People are chomping at the virtual bit to give Google+ a go, but businesses will have to wait even longer.

People are chomping at the virtual bit to give Google+ a go, but businesses will have to wait even longer.

Rather than having businesses rush in and slap together profiles, Google+ is taking a leadership role to make sure it’s done right. Christian Oestlien, the Ads Lead for the Google+ Project, clarified the situation with a post and a brief YouTube message about the future plans for business profiles. Basically, Google+ knows their current environment is a lame place for businesses, and it’s nothing to do with the fact that Google+ is underpopulated. It has to do with separating individuals from businesses, and creating an optimal space for both.

Right now, Google+ isn’t supporting brands, organizations or non-human entities. That means my lovely and perfect pet rabbit, Max, can’t make a profile for himself, nor can big-name brands. And if you do make a profile that isn’t solely for personal use, it’ll be deleted by the meticulous Google+ Policy Team. Even Mashable isn’t immune—their profile disappeared today, much to the dismay of disgruntled Mashable users.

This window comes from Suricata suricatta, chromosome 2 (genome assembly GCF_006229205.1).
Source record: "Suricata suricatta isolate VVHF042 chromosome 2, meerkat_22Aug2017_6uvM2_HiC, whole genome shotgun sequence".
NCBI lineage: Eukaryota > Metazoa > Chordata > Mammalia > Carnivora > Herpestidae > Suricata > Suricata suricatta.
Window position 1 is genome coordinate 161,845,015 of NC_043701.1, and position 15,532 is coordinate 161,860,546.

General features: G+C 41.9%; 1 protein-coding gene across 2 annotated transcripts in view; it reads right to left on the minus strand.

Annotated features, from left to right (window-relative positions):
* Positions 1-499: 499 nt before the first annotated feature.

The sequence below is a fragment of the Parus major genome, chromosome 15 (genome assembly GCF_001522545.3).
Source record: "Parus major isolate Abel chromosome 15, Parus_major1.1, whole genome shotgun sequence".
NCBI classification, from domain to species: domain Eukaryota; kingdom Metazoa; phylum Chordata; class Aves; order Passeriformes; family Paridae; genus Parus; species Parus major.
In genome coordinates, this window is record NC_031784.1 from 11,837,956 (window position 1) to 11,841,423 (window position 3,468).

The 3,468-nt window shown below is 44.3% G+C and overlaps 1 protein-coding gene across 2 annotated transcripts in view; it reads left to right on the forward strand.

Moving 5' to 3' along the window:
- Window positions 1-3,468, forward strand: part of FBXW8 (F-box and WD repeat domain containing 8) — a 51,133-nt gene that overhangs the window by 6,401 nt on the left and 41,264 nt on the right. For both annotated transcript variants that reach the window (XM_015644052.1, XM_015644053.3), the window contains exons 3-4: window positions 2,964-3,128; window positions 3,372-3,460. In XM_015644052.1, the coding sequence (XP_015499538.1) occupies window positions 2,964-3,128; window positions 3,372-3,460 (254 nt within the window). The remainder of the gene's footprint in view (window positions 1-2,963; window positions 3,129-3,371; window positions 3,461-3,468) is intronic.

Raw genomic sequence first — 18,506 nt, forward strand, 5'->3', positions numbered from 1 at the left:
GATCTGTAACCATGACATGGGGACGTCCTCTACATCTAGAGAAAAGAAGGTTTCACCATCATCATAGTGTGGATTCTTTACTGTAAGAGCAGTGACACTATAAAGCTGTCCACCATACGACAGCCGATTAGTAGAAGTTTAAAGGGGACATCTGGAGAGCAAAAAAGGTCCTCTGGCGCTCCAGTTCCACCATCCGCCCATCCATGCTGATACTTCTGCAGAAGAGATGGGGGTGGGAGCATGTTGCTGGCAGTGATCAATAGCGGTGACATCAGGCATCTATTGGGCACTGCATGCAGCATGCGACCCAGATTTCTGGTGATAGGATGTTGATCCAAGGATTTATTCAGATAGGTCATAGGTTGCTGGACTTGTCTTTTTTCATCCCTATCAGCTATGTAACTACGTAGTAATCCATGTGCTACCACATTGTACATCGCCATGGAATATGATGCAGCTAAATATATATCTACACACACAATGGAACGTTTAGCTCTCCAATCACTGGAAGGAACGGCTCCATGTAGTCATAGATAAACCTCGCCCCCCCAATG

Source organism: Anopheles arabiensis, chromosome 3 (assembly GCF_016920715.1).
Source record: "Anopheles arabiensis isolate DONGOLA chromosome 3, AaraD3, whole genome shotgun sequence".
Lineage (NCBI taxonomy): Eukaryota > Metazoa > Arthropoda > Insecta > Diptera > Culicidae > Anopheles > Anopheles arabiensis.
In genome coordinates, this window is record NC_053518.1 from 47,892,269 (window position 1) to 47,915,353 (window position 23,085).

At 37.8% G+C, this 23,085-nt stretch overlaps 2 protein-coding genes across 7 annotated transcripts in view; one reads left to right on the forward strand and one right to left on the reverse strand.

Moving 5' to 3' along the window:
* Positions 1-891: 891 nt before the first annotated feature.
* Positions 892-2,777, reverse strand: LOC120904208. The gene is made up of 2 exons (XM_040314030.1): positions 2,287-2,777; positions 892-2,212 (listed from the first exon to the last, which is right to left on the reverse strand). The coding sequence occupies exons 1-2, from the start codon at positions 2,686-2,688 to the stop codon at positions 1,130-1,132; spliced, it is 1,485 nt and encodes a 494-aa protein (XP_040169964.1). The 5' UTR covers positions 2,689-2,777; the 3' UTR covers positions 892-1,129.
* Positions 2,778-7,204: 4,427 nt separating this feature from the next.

When Google+ unveils its business-friendly side later this year, they will offer an optimized environment where businesses will be able to enhance their online identities with rich analytics and useful products like Ads. Some are annoyed by the wait (not to mention the threat of deletion and the club-like lineup to get in), but a lucky few will get to play Google+ guinea pig. If you represent a “non-user entity,” you can apply to receive one of the first business profile invites. They are already overwhelmed with requests so fat chance you’ll get in, but you can try.

Even if you aren’t one of the super special businesses to get an early stab at Google+, waiting isn’t necessarily a bad thing. Google+ could have allowed businesses to join now and migrate their profiles later rather than dangle the threat of deletion over their heads, but I see their point. If you’re going to do it, do it right.

Once the hype settles down, you’ll have a better chance of engaging consumers who aren’t just fooling around on Google+ until they lose interest and trot back to Facebook. They’ll be in it for the long run, and you’ll have had time to get to know the system and understand how your audience uses it. If you start off with the full potential of Google+ at your disposal, you’ll get off the strongest start possible.
 

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